Greetings,  I have a 3-phase y-connected 48VAC PMG that I will connect to a 48V battery bank, located about 40m from the turbine.  Must I rectify the current at the generator and then run a 2 core cable, or should I rectify at the battery bank and run a 3-core cable?  I already have the cable, which is surplus from a previous project, being 2 x 40m lengths of 3core+earth. If I were to rectify at the battery bank, I would configure the cable to run 3 circuits in parallel.

Efficiency is important here as it is small turbine and I need to get max power to the battery. The cable I have is aluminium with a diameter of about 4.5mm

I would definitely make the long 40m cable run in AC and then rectify to DC right by the battery using a 3 phase rectifier like this…. 
 

https://www.mantech.co.za/ProductInfo.aspx?Item=72M3140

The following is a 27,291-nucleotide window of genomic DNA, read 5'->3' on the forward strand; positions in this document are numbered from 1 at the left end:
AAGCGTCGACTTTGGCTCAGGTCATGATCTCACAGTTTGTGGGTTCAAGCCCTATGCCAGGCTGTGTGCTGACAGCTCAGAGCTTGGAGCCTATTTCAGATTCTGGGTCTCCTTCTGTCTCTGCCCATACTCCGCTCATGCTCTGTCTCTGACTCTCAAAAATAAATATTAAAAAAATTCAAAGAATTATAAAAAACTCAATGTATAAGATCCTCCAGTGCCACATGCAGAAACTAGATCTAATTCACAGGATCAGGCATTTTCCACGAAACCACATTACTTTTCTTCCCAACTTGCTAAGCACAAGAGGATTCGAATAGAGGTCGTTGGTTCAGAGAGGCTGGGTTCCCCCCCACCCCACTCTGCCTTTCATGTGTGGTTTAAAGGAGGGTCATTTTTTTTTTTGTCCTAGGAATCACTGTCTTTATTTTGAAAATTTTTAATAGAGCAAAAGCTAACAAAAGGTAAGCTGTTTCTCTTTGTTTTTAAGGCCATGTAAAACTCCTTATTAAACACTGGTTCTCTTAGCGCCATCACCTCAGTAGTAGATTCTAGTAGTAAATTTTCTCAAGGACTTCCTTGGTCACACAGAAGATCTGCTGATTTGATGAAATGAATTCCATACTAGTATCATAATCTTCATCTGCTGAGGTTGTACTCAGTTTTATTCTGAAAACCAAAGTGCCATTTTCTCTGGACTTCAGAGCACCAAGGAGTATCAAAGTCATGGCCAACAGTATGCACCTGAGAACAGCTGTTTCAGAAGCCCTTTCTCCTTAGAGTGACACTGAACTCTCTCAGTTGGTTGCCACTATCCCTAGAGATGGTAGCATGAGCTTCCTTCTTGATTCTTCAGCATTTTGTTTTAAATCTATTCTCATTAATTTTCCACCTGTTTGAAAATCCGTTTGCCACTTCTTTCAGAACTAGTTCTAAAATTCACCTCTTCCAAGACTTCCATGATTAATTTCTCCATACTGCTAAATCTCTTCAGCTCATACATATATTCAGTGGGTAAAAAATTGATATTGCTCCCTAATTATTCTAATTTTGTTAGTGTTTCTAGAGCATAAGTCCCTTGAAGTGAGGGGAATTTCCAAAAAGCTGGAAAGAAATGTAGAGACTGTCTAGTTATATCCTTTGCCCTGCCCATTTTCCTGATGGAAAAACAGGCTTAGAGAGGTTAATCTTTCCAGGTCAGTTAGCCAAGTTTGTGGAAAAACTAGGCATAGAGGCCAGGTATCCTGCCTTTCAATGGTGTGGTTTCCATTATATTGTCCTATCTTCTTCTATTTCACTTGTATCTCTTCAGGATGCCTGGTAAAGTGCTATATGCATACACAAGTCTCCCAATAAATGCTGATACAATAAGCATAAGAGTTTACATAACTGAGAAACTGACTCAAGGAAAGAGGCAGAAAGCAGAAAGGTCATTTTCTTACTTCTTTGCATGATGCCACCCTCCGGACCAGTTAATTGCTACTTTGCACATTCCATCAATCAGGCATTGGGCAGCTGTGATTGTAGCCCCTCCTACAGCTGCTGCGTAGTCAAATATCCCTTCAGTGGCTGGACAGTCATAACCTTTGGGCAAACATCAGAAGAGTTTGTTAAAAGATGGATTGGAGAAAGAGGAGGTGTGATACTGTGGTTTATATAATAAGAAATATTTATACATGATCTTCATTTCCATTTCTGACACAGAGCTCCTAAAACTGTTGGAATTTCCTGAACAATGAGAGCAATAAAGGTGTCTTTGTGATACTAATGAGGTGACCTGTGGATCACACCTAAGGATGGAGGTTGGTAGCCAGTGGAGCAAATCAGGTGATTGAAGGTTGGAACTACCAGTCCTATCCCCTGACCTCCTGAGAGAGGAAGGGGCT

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Out of interest, for those that might know, any reason you can't just use 3x full bridge rectifiers for something like this?  (ie. this linked one is 1000v @ 50 amps, so you get a lot more bang for buck).   The 3 phase rectifiers look expensive... (probably because they are pretty niche)

Edited by Gnome
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15 hours ago, Gnome said:

Out of interest, for those that might know, any reason you can't just use 3x full bridge rectifiers for something like this?  (ie. this linked one is 1000v @ 50 amps, so you get a lot more bang for buck).   The 3 phase rectifiers look expensive... (probably because they are pretty niche)